From the Black Hills of South Dakota come these bookends made for sale to the early tourists visiting the great western National Parks. Fashioned by THE ARTCRAFTERS of Custer, South Dakota, the center-piece of each bookend is a well-cast elk head and antlers from an unknown commerical source. Surrounding the elk head are a variety of gemstones found in the pegmatite seams of South Dakota.
Pegmatite is a granitic rock that contains a variety of gemstones, some quite valuable. The city of Custer, SD is bordered by several pegmatite mines, and the decorative stones were gathered from these local sources. We asked Jeff Swanger, CEO of Oceanview Mines, LLC, a group of famous pegmatite mines located in the Palomar Mountain foothills at Pala, CA, to identify the gemstones on the bookends for us. He found lepidolyte, mica, black tourmaline, beryl and rose quartz and a copper-bearing ore. (If you are visiting in San Diego or Riverside areas and want a special adventure, sign up for a dig at Oceanview Mine. The scenery is real backcountry Southern California and the chances are that you will find your own tourmaline, beryl or kunzite gem and you’ll have a real good time!)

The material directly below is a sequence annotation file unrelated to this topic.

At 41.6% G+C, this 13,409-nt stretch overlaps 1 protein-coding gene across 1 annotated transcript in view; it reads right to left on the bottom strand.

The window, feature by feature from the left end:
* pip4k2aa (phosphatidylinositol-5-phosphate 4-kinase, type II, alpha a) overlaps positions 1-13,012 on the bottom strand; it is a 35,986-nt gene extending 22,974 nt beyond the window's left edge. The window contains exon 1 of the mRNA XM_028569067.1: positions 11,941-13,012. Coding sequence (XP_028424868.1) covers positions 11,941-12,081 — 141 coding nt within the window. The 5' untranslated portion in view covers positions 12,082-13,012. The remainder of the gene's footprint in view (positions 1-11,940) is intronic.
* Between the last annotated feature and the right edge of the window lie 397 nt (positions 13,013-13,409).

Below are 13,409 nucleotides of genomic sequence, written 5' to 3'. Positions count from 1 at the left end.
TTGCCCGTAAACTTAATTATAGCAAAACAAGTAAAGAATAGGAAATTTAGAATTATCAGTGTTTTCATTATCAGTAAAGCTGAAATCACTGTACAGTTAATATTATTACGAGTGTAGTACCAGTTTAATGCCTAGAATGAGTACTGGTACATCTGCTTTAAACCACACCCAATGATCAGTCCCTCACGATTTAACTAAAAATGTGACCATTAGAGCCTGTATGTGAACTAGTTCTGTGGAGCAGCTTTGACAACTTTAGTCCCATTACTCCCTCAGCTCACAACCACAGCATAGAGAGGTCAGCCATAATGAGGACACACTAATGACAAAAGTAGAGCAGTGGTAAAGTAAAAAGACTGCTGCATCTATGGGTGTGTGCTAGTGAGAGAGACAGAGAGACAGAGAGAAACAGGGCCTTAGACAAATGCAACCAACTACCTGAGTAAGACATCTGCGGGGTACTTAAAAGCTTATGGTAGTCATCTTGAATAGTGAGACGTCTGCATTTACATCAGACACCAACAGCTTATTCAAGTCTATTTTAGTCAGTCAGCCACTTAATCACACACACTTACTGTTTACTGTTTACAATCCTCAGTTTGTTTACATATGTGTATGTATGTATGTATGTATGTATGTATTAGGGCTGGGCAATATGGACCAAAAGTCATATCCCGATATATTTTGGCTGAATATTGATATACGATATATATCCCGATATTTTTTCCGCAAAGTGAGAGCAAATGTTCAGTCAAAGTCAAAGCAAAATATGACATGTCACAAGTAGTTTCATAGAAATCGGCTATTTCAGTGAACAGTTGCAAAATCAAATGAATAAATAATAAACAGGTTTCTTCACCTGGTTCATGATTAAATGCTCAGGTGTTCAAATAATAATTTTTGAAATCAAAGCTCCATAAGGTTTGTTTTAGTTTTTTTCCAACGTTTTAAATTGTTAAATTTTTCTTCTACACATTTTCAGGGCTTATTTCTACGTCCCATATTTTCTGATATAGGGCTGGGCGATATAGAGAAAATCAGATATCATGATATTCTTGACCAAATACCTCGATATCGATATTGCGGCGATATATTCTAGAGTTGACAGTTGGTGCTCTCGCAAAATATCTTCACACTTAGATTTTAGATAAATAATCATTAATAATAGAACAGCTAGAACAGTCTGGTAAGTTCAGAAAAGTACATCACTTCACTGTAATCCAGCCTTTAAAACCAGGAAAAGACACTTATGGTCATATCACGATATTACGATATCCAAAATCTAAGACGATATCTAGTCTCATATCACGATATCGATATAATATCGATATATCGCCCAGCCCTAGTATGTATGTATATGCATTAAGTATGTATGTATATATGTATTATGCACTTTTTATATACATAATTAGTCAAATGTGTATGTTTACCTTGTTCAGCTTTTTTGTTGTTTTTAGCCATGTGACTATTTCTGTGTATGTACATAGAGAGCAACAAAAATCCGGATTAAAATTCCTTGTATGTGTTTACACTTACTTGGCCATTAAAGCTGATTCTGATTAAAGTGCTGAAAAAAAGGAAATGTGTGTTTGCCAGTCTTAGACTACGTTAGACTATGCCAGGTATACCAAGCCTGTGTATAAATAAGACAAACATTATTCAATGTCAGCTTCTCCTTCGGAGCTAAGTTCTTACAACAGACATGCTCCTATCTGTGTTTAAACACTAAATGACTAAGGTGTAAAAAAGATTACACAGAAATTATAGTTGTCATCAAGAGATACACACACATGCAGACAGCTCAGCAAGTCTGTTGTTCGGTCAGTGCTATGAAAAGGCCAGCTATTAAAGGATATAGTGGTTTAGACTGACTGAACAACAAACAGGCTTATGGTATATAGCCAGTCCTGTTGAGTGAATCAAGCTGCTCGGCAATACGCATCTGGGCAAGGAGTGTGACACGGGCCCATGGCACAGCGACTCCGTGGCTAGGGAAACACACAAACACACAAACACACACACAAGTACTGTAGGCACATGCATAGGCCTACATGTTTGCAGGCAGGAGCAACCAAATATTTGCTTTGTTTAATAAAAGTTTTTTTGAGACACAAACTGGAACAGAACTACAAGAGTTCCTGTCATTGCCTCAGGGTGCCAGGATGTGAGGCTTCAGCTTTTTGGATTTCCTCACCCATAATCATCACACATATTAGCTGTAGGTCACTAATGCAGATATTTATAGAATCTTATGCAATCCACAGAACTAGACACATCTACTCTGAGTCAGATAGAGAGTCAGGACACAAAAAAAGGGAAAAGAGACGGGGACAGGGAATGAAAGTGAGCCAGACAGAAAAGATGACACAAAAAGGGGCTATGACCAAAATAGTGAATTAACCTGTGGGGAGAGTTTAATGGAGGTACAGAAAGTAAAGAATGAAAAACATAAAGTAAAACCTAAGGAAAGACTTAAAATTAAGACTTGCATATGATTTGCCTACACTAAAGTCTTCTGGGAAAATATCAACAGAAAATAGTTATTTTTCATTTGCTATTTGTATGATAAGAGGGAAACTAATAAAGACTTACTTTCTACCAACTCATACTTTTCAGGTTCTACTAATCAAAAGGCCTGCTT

THE ARTCRAFTERS was the business owned and operated by Monte and Lillian Nystrom between 1925 and 1936. Monte was a well-known local stonemason. He was responsible for the magnificent stone fireplace in the Custer State Park Lodge that functioned as Grover Cleveland’s Western White House during the summer of 1927. Monte built the small but distinctive Artcrafters shop which is still standing today and houses the Artcrafters jewelry firm of Kathryn Fitzner. Kathryn generously shared her knowledge of the Nystroms with us.
Margie Nystrom was an untrained but talented artisan. She ran the souvenir design and manufacturing production of THE ARTCRAFTERS studio, and probably created these bookends. These bookends have been donated to the 1881 COURTHOUSE MUSEUM in Custer, South Dakota.